Monday, November 29, 2010

When a cup isn't a cup...

Here's a piece of trivia that I found interesting, and frankly, a bit strange.

You likely have seen that many food packaging labels in the U.S. describe serving sizes in units of cups. You're also likely to have come across cup unit measurements in various cooking/baking recipes.

However, what you're not likely to know is that these sizes are not the same. A cup used for nutrition labeling is dictated by U.S. laws to be 240mL, or roughly 8.115 customary fluid ounces. This is a little more than 1.44% more volume than the standard cup used in all your favorite recipes.

And, I thought I'd throw this out at you all as well... a Japanese cup is defined to be only 200 mL. I'd be interested to know if Japanese cookbooks refer to this smaller volume cup, the traditional one, or some other definition altogether.

Isn't it about time that we just standardize the definition? Seems silly to me the way things are today (not that I've ever noticed the distinctions).

Tuesday, November 23, 2010

Norwegian Deer

I once hit a deer
Or should I say, she once hit me
She showed me her fur
Isn't it clear, Norwegian deer

A deer jumped out in front of my car while I was on the way home late one night a few weeks ago. That wasn't the problem, as I was a fairly good stopping distance away from it. The problem, as it turns out, is that deer come in twos, threes, and more. As I slammed on the brakes, two more deer jumped out in front, and a third jumped into the side of my car.

I think I hit it just as much as it hit me. Let me just say that I was freaked out, and I felt really bad thinking I had just killed a deer. But, all the deer just ran off like nothing happened. I guess they're a lot more robust than I had thought. It wasn't like I was going fast, but then again, it hit my car hard enough to dent it a little bit and leave me some of its fur.

Friday, November 12, 2010

A Neat Little Problem

I found this problem to be both interesting and sort of cute. So, I'm sharing here. There are at least two solutions that I know of (ignoring isomorphisms). I didn't find it too difficult, but who knows what everyone else thinks of it.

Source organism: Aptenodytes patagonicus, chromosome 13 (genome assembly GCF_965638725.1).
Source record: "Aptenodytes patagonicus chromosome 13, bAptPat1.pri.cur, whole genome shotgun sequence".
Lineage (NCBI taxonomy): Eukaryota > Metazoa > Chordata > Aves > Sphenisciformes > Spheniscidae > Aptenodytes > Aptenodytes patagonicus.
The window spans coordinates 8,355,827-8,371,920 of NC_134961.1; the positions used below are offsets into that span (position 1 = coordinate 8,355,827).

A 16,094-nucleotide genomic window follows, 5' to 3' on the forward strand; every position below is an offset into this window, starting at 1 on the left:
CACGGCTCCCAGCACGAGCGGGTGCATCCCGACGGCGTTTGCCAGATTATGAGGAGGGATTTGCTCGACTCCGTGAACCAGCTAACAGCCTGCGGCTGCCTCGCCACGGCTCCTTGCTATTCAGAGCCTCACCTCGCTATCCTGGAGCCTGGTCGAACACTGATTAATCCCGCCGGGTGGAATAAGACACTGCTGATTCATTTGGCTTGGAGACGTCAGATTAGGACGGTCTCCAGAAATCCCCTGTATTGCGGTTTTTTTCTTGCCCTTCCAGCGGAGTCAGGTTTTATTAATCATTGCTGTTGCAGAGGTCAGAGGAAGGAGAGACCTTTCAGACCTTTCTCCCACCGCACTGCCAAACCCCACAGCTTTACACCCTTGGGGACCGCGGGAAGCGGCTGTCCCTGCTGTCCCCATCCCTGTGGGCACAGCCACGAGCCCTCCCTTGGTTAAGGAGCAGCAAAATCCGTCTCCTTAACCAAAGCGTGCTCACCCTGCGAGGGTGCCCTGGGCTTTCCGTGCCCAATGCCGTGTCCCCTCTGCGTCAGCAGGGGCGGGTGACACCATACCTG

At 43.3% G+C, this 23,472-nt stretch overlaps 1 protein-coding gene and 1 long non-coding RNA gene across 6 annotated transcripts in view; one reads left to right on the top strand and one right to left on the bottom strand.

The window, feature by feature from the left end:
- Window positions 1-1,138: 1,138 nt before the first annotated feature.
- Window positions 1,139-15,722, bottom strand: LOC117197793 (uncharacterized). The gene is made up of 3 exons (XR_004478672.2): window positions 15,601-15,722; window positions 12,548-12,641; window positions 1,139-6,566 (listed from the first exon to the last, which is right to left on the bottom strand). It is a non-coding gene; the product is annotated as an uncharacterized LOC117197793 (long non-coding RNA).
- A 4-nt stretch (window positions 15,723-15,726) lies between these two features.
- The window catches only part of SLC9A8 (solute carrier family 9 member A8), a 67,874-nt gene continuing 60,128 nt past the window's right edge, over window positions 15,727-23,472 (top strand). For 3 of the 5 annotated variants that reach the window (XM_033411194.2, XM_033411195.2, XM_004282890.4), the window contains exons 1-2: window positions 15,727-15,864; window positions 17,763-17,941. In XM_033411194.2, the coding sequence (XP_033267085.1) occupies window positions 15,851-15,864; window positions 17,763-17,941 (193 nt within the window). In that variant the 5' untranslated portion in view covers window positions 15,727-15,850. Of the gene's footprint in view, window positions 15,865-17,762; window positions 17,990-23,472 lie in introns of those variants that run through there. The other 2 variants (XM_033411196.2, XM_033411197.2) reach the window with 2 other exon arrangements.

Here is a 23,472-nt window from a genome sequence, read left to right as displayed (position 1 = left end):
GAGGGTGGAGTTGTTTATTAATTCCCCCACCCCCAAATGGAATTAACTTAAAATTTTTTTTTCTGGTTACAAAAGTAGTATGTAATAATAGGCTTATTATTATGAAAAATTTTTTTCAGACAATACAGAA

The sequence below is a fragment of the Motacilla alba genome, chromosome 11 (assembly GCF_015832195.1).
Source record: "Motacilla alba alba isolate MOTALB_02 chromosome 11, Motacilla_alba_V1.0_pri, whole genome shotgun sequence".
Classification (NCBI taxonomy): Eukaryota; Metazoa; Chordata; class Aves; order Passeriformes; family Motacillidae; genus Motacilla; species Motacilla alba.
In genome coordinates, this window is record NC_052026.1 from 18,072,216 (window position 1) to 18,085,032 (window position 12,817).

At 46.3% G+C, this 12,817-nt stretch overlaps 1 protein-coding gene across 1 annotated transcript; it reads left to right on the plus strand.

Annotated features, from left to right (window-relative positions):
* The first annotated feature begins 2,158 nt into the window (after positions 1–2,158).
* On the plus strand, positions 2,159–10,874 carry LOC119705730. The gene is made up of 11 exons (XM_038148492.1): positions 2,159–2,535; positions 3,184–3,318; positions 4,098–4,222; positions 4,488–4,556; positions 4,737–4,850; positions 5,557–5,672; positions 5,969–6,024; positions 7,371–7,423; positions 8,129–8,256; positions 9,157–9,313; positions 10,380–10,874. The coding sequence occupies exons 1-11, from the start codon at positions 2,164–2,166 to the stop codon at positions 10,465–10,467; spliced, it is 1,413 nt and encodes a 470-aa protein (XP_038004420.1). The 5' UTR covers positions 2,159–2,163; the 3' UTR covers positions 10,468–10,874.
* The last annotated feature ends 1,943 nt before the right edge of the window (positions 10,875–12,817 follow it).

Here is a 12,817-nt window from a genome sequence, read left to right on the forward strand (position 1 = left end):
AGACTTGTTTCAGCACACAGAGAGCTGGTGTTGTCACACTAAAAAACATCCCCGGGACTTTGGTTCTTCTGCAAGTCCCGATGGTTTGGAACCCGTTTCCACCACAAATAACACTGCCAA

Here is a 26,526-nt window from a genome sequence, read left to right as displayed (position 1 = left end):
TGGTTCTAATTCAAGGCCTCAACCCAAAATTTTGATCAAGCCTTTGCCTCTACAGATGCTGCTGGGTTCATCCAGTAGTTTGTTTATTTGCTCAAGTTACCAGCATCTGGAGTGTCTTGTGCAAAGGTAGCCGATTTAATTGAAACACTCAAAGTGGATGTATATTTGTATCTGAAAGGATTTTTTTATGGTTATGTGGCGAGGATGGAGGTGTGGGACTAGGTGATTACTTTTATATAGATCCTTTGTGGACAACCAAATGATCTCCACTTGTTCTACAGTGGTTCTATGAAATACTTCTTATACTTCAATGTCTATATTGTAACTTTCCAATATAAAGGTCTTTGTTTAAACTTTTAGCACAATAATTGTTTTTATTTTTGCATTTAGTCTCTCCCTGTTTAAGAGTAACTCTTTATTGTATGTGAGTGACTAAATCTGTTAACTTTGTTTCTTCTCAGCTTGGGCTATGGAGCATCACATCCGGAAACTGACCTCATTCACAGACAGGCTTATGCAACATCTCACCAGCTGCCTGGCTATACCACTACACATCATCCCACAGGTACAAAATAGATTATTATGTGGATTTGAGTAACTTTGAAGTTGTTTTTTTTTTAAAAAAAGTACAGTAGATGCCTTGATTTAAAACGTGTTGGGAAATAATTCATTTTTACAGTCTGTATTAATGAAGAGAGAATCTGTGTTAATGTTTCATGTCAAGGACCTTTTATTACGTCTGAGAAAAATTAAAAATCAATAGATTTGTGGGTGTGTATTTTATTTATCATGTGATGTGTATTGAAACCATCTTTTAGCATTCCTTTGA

You have 10 visually indistinguishable balls lined up in front of you. Let's mark then ball #1 through #10. Two adjacent balls have been deemed special. Your job is to determine which balls are the special ones.

You are given a single consultation with an oracle to help you out. The oracle accepts a specific type of query, which is of the form: How many of the balls in this list { ... } are special? You are allowed to submit two questions at once, and you will receive two answers at once.

For example, if the special balls are #1 and #2, a valid consultation with the oracle would be:

1) How many of the balls in {#1, #2, #3, #9} are special?
2) How many of the balls in {#1, #5, #6} are special?

The oracle's response in this case will be Question #1 = 2, Question #2 = 1.

Notice that you are not allowed to formulate Question #2 based on the response of Question #1. Both questions must be submitted simultaneously.


Monday, November 01, 2010

A Birthday Idea and a Request for Participation

Last Thursday, I attended a workshop at the Stanford Institute of Design ( It was really quite interesting and I felt that I learned a few things about how to better think. We were broken up into teams and worked on how we could improve the gift giving experience.

Anyway, one idea that came out of our team discussions seemed interesting enough to perhaps try. So, here I am calling out to my friends to see if they would be willing to entertain this idea. I think it could be fun and possibly improve our lives.

So, normally we receive gifts when it's our birthday. There are a couple problems with this tradition as I see it. The first one is that we need to remember others' birthdays, which I suppose is less of a problem these days with help from Facebook. Another problem is that when we get inundated with gifts all at once, we usually don't really get to fully enjoy them all. A third problem is that we have to shop for gifts throughout the year since birthdays are usually a bit scattered.

The idea that I'd like to try out is this... instead of receiving gifts on our birthdays, we should be giving them out. So, on my birthday I will give out birthday gifts to everyone in my gift-giving circle of friends and family. I will then expect to receive gifts on all of their birthdays. This solves all three of the problems I mentioned. Also, I do believe that receiving gifts spread out over the year will marginally improve the happiness levels in our lives.

The question now is... who's in?